TEL AVIV, Israel (AP) — A sharp increase in the number of al-Qaida linked fighters joining the fight against President Bashar Assad in Syria is threatening to spill over the borders and prompting the Jewish state to re-evaluate its policy of neutrality in the civil war next door, a senior Israeli intelligence official warned on Friday.
The official, who spoke on condition of anonymity because military regulations prevent him from releasing the information, claimed more than 30,000 al-Qaida linked fighters are active in Syria, a huge increase over previous Western estimates. He did not disclose how Israel reached the figure or specify which groups were included in the count, only defining the fighters as believers in "global jihad," which he said meant a mix of those linked to al-Qaida or inspired by the terror network.
The Israeli official estimated that just two years ago there were only about 2,000 jihadis in Syria but claimed the number has mushroomed to more than 30,000 as the conflict has dragged on, presenting the Middle East with a far more dangerous threat. He claimed that the Islamic rebel groups in Syria currently focused on toppling Assad intend to turn their sites on Israel after dispatching the Syrian government.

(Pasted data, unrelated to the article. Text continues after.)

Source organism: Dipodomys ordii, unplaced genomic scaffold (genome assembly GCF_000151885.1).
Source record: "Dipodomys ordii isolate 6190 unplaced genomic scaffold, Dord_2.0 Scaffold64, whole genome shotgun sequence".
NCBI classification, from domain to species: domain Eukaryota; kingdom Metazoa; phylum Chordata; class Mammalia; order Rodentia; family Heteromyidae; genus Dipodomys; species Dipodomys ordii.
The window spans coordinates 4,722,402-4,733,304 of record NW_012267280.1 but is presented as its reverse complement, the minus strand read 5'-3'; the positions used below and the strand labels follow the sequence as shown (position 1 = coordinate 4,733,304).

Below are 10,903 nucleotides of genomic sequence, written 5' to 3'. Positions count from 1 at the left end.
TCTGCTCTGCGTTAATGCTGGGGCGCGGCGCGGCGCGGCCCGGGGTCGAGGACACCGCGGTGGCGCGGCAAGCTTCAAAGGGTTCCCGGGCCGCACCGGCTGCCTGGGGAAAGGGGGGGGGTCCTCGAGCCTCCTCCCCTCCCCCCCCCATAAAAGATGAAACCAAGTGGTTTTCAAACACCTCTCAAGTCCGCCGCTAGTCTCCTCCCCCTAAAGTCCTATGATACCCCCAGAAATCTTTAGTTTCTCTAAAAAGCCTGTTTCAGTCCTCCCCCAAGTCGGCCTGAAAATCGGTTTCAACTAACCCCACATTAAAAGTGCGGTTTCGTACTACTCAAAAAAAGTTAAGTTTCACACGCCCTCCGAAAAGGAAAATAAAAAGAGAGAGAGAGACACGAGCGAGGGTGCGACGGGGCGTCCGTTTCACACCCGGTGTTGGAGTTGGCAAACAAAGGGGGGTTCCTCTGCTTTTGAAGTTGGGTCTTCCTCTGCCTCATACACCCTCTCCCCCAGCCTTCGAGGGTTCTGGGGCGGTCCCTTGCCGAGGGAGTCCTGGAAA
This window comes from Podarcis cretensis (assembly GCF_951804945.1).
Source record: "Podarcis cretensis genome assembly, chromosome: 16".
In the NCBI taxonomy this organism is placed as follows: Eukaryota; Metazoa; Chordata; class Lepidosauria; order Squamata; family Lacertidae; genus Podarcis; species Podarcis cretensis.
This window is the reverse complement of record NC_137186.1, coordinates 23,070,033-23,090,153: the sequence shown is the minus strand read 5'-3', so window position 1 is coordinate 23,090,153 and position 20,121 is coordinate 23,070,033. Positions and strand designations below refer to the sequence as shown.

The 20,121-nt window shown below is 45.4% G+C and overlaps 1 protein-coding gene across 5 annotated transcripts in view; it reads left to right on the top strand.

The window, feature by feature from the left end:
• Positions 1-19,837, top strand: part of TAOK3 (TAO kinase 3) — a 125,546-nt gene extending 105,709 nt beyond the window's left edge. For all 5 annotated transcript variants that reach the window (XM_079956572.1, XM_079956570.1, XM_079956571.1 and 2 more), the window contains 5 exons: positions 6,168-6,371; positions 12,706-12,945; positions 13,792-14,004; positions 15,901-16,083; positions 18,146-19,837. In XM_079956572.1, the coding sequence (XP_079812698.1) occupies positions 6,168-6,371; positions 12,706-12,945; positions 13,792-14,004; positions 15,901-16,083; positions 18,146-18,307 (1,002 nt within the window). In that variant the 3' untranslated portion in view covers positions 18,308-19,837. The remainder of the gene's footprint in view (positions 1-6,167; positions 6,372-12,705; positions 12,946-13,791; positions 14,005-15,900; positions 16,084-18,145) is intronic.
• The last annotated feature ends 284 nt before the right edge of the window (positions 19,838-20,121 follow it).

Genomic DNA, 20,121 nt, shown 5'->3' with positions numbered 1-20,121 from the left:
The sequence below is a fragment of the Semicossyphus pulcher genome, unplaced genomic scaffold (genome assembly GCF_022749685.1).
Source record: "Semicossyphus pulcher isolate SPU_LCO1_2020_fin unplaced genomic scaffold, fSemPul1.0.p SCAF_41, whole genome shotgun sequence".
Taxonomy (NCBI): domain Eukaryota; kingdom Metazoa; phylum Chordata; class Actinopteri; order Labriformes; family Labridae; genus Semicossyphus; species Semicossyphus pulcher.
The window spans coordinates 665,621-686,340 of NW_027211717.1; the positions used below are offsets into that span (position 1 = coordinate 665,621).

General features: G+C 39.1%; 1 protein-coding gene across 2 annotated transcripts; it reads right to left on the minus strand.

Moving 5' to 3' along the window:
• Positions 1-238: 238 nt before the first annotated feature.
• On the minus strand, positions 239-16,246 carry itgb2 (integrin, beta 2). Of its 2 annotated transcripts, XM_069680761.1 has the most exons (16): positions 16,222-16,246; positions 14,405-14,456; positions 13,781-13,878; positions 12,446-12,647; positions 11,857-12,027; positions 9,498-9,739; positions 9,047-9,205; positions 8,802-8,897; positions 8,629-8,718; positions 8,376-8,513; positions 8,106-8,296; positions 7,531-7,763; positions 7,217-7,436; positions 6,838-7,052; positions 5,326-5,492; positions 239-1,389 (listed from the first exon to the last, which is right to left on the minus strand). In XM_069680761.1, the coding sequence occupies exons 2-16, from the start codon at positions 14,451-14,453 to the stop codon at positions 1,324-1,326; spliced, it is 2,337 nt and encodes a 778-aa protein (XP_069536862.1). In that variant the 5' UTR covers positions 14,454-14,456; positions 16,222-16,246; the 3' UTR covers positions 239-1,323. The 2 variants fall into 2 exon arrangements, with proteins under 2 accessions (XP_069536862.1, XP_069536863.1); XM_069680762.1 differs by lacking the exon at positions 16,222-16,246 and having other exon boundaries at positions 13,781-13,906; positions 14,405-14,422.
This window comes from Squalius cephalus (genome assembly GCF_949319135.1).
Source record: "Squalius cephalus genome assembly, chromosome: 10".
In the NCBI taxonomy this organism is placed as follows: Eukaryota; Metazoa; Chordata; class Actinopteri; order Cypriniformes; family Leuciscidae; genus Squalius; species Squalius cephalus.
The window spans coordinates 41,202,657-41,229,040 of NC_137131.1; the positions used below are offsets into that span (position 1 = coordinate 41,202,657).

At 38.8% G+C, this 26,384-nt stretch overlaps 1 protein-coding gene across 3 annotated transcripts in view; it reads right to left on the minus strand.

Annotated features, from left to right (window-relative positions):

"After Assad and after establishing or strengthening their foothold in Syria they are going to move and deflect their effort and attack Israel," he told The Associated Press.
Israeli officials cite at least two cases of recent rocket fire from Lebanon they attribute to the al-Qaida-linked groups — although independent observers widely interpreted those as an attempt by extremist groups to prompt Israeli strikes on southern Lebanon, where the Assad-allied Lebanese Hezbollah militant group has a strong presence.
Aside from a few airstrikes against what were believed to be advanced weapons shipments from Syria into Lebanon, Israel has kept a low profile since the uprising against Assad began in March 2011, hoping to avoid being dragged into the conflict.
With the absence of any potential ally and any hope that a good resolution could come from the fighting, Israeli conventional wisdom has held that it was better off with it continuing and having the rival forces stay busy butchering each other rather than noticing Israel.
But that may not be the case anymore. "The longer the war in Syria continues, the more jihadists and radicals are coming to this territory," the official said.
Israel, which borders southwestern Syria, has periodically called for Assad's ouster, particularly after reports of his use of chemical weapons and other atrocities against civilians. But at the same time it has been wary of saying or doing anything more fearing that any group that supplants him would be a far more dangerous adversary.
"Formally it hasn't changed," the high-ranking officer said of Israel's policy. But, he said, many discussions are taking place behind closed doors about the possibility of rethinking that strategy.
The jihadis currently control most of the Syrian territory that directly borders Israel, although they have not fired rockets or missiles at Israeli territory.